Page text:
A central problem facing a probabilistic approach to the problem of induction is the difficulty of sufficiently constraining prior probabilities so as to yield the conclusion that induction is cogent. The Principle of Indifference, according to which alternatives are equiprobable when one has no grounds for preferring one over another, represents one way of addressing this problem; however, the Principle faces the well-known problem that multiple interpretations of it are possible, leading to incompatible conclusions. I propose a partial solution to (...) the latter problem, drawing on the notion of explanatory priority. The resulting synthesis of Bayesian and inference-to-best-explanation approaches affords a principled defense of prior probability distributions that support induction. (shrink)
Deontological ethicists generally agree that there is a way of harming others such that it is wrong to harm others in that way for the sake of producing a comparable but greater benefit for others. Given plausible assumptions about this type of harm, this principle yields the paradoxical result that it may be wrong to do A, wrong to do B, but permissible to do (A and B).
I propose a skeptical form of moral realism, according to which, while there are objective values, many of the evaluative properties appealed to in common sense moral thinking, particularly “thick” evaluative properties, may be illusory. I suggest that “immorality” may be an example of a thick evaluative term that denotes no real property.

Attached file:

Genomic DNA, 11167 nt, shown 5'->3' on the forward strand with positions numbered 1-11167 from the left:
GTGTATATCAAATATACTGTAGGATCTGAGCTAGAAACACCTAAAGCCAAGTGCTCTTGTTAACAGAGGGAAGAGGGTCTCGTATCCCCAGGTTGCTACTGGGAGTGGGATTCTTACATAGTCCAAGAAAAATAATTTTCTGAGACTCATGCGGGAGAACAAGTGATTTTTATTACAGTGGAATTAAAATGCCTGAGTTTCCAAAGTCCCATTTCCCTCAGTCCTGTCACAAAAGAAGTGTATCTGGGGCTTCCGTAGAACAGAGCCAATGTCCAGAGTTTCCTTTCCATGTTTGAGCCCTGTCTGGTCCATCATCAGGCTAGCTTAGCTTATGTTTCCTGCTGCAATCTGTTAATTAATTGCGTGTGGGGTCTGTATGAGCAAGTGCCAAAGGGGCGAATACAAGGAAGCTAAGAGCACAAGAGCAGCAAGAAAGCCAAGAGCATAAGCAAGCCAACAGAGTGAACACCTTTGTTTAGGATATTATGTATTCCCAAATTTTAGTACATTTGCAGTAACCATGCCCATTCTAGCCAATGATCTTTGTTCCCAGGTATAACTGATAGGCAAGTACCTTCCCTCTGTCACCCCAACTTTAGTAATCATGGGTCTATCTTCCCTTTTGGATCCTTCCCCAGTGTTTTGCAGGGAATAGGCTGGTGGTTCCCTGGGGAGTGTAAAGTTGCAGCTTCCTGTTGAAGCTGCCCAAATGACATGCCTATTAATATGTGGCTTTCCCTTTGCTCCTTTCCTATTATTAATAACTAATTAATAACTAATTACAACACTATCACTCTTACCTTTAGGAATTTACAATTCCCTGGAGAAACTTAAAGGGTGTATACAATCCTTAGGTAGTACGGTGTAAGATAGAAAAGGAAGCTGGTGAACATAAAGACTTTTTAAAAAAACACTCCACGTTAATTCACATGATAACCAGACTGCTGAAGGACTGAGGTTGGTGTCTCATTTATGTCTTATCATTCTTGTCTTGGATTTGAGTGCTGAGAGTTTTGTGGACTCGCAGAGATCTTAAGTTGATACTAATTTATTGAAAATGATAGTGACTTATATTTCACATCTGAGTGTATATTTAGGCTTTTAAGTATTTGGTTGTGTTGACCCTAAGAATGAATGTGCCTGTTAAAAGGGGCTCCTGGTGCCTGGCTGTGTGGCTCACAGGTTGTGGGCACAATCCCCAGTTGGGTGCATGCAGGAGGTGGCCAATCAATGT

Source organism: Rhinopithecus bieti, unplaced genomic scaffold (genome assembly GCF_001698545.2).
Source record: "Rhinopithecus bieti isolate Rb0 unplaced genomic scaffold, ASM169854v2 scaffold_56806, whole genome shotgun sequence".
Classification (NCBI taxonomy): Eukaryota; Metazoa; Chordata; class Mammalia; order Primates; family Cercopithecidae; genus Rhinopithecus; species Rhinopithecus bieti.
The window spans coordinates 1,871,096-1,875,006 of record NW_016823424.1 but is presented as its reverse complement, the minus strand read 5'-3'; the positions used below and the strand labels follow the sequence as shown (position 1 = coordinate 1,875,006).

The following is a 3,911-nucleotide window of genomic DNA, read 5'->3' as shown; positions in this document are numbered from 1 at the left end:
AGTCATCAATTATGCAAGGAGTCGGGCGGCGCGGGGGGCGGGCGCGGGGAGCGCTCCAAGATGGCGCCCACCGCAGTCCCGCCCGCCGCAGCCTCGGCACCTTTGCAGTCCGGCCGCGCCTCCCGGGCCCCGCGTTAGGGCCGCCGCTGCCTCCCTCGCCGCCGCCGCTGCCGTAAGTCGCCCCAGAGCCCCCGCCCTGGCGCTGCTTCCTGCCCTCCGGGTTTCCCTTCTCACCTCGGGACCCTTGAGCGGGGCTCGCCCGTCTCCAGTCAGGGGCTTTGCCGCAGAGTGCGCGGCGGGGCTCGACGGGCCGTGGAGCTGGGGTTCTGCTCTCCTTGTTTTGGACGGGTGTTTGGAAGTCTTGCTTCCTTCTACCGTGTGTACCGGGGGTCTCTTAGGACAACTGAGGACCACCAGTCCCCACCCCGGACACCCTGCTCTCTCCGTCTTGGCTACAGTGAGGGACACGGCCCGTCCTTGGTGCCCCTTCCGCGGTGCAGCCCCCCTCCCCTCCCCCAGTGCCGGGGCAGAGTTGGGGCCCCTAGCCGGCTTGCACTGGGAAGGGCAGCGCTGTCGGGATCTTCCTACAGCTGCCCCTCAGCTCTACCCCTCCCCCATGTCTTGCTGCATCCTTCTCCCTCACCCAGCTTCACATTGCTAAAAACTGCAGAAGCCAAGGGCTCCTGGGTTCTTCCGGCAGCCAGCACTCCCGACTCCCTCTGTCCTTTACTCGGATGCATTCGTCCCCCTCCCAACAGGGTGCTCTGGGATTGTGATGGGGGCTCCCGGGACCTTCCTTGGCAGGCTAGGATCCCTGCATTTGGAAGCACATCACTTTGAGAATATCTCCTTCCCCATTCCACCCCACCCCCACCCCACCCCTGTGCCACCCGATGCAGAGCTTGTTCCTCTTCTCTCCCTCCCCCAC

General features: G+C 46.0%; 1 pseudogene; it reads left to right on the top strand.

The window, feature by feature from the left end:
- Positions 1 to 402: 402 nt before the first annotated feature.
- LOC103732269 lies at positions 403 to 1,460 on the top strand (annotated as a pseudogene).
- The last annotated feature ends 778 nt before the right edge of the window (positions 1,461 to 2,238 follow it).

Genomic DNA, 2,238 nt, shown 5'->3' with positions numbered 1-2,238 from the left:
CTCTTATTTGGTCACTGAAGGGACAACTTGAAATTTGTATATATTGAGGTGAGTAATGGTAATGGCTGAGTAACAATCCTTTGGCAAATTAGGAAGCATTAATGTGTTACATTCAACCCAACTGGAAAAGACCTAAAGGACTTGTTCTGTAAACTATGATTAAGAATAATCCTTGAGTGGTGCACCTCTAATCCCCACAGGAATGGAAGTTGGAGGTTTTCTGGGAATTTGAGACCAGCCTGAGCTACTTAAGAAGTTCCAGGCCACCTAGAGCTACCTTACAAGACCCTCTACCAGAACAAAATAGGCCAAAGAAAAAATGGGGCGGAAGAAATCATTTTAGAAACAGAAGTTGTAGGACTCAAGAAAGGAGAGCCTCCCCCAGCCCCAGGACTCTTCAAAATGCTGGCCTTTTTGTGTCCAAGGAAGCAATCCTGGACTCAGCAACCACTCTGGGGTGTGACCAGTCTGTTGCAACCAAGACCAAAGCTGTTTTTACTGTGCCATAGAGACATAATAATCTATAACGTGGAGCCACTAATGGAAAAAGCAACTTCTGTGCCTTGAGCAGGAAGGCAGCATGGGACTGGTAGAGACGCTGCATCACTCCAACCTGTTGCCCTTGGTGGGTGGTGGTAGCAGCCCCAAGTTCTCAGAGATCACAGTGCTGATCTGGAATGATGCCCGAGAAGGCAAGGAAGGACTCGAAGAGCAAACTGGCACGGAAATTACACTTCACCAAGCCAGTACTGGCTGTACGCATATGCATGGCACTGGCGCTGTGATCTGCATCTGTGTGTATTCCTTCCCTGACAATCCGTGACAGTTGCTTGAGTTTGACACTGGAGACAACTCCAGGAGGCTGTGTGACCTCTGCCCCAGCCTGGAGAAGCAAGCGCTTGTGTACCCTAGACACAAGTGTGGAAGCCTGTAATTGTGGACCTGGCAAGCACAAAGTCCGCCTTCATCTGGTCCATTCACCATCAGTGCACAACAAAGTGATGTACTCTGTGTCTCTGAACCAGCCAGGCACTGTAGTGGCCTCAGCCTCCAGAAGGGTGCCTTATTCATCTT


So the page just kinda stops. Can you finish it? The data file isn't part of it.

Parsimony is a virtue of empirical theories. Is it also a virtue of philosophical theories? I review four contemporary accounts of the virtue of parsimony in empirical theorizing, and consider how each might apply to two prominent appeals to parsimony in the philosophical literature, those made on behalf of physicalism and on behalf of nominalism. None of the accounts of the virtue of parsimony extends naturally to either of these philosophical cases. This suggests that in typical philosophical contexts, ontological simplicity (...) has no evidential value. (shrink)